Tracing the origins of any dish is tricky at best, but bah kut teh is quite possibly a Malaysian invention as friends from the other main Chinese-dominated countries (HK, mainland China, Taiwan) have often complained that they wish they had this in their local places. As we just returned from a month-long holiday in Malaysia, we felt a post about this appropriate.
For the uninitiated, bah kut teh roughly translates into “meat bone tea” in Hokkien and is essentially a soup made from pork and herbs usually served in claypots. There are a few variants within the Klang Valley: Hokkien, Cantonese, Teochew styles (each of them being different Chinese dialects) as well as the newer “dry” version.
The Hokkien style is found mostly in Klang and the soup is a much thicker meaty base. The Cantonese type tends to be scattered throughout Petaling Jaya and has a more soupy and herbal aroma. The Singaporeans meanwhile are more known for the peppery Teochew type. The “dry” bah kut teh is a different beast as the soup is served separately and the pork is cooked in a claypot with a much thicker sauce with some dried chili.
As half my family hailed from Klang, I grew up preferring that meaty version. In the past couple of years though we were introduced to a store that blew my mind with its flavour and we’ve been frequenting it ever since; I pretty much don’t bother going to other places to eat bah kut teh now.
So what’s so special about Mo Sang Kor 毛山稿 then?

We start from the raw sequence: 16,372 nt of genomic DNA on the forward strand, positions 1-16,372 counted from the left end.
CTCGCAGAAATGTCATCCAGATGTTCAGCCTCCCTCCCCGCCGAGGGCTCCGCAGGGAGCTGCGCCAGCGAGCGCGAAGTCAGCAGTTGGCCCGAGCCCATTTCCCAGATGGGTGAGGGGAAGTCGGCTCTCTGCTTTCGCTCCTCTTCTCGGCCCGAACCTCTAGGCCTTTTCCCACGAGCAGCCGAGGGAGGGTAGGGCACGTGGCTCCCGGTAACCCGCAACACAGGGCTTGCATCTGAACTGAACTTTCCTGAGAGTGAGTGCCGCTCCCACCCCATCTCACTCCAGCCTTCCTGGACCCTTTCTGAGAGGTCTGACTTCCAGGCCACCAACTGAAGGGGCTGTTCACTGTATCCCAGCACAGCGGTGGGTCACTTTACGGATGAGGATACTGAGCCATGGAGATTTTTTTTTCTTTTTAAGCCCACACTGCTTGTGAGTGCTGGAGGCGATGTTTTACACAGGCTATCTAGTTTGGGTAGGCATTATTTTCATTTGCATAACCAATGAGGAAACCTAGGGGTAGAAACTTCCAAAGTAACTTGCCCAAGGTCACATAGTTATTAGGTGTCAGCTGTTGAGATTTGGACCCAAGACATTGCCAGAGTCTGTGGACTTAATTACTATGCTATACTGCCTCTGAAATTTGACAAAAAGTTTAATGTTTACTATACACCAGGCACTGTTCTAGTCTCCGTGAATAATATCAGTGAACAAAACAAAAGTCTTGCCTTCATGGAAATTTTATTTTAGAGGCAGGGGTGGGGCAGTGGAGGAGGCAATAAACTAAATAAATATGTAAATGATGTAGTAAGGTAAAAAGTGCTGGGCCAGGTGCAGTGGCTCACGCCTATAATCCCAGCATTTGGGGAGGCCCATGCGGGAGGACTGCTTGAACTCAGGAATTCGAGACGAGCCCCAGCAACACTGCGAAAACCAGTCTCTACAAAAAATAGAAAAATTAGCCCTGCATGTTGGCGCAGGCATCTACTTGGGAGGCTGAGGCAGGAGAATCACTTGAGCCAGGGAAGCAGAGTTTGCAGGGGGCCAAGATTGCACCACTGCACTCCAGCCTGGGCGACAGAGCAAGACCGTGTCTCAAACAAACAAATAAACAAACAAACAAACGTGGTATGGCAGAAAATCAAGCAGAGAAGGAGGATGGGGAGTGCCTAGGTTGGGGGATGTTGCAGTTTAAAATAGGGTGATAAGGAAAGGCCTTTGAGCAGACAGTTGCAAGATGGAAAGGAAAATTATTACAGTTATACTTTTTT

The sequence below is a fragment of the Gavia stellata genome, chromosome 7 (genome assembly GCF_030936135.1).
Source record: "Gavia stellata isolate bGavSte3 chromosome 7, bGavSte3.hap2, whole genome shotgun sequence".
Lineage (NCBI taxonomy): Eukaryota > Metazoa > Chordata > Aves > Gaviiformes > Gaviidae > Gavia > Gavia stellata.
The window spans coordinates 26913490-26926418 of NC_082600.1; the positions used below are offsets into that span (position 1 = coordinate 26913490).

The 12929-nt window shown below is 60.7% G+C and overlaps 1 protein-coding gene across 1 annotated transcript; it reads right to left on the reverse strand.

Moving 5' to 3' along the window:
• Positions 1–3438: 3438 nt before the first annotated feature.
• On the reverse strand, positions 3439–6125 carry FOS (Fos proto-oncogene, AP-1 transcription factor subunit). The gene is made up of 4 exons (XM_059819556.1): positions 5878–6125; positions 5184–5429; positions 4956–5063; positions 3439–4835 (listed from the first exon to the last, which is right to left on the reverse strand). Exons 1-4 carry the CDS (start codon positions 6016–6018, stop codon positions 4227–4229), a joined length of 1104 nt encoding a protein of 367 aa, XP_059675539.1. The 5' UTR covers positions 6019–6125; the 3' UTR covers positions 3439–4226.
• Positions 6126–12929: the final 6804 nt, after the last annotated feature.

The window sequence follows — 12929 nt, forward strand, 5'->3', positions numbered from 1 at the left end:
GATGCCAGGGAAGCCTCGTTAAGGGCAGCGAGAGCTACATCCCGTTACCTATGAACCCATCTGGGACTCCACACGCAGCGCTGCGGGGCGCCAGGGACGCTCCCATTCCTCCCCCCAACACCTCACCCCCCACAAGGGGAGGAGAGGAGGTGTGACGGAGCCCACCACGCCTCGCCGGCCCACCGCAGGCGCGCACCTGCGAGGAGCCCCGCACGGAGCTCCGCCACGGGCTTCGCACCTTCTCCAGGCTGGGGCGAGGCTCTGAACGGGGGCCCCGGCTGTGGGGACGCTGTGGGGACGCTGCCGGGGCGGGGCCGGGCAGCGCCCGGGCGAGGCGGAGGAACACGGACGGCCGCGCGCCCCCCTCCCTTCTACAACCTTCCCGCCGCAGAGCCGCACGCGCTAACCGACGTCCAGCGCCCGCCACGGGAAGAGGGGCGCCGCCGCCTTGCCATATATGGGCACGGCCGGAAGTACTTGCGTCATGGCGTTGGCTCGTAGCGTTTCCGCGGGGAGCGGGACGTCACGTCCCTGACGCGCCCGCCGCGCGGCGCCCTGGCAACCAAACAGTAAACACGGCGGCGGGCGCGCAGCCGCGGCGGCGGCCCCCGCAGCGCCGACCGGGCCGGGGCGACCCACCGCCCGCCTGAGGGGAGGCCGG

Well, their soup base is incredibly concentrated and for someone like me who loves strong flavours, this is absolutely divine. The soup has an extremely strong herbal taste and has the great flavour of pork within but doesn't have the oiliness sometimes seen when cooking the fatty meat.
Unlike other bah kut teh stalls, the meat is served in very small porcelain bowls instead of claypots and Mo Sang Kor only sells pork and the occasional mushroom with soup and plain rice; no dicking about with tofu or vegetables, there is only the good stuff here.
Unfortunaly they also don't sell "yau char kwai" (油炸鬼，Chinese crullers) but there is a stall about 50 m down the road that does so a quick walk there and back and Mo Sang Kor will cut them up for you.
They are also extremely stingy with the soup. You only get about 2 tablespoons worth of soup if you order extra soup.
Bah kut teh, much like dim sum, is traditionally a breakfast meal so most shops open at 6am and on busy days the choice pieces of pork is sold out by 9am. A huge variety of bits of the pig are available to choose from but I tend to prefer the ribs (排骨) and “small bone” (小骨, no idea which bone it is) as they’re comparatively leaner. The PigPig and her mum meanwhile likes “zhu wan” (豬彎, pork knuckle joint; the most popular cut of meat), semi fatty meat (半肥肉) and the trotter (豬腳) as they have much more fat on it while my dad likes the “big bone” (大骨) for the mix of meat, fat and cartilage.
Left: One mushroom and pork tendons (豬腳根). Right: pork trotters (豬腳)
To wash down the strong meatiness of the soup, near everyone will be having cups of Chinese tea. The shop provides a decent variety but some customers will also bring their own preferred tea leaves. Scattered throughout the tables are gas tanks with kettles boiling away on top for people to refill their teapots.
Miscellaneous notes about bah kut teh:
• Chicken could be substituted for the pork, but unless you’re Muslim, why would you want to do that?
• Some shops will add in tofu, mushrooms and vegetables to the soup. That’s criminal as it completely destroys the taste of the soup especially by adding lettuce which dilutes the broth completely.
• Mo Sang Kor’s business is doing so well there are branches in Lot 10 Hutong (KL) and Puchong but I’ve only been to the one in Klang.
Mo Sang Kor 毛山稿肉骨茶
41 Leboh Bangau,
Recent price increase.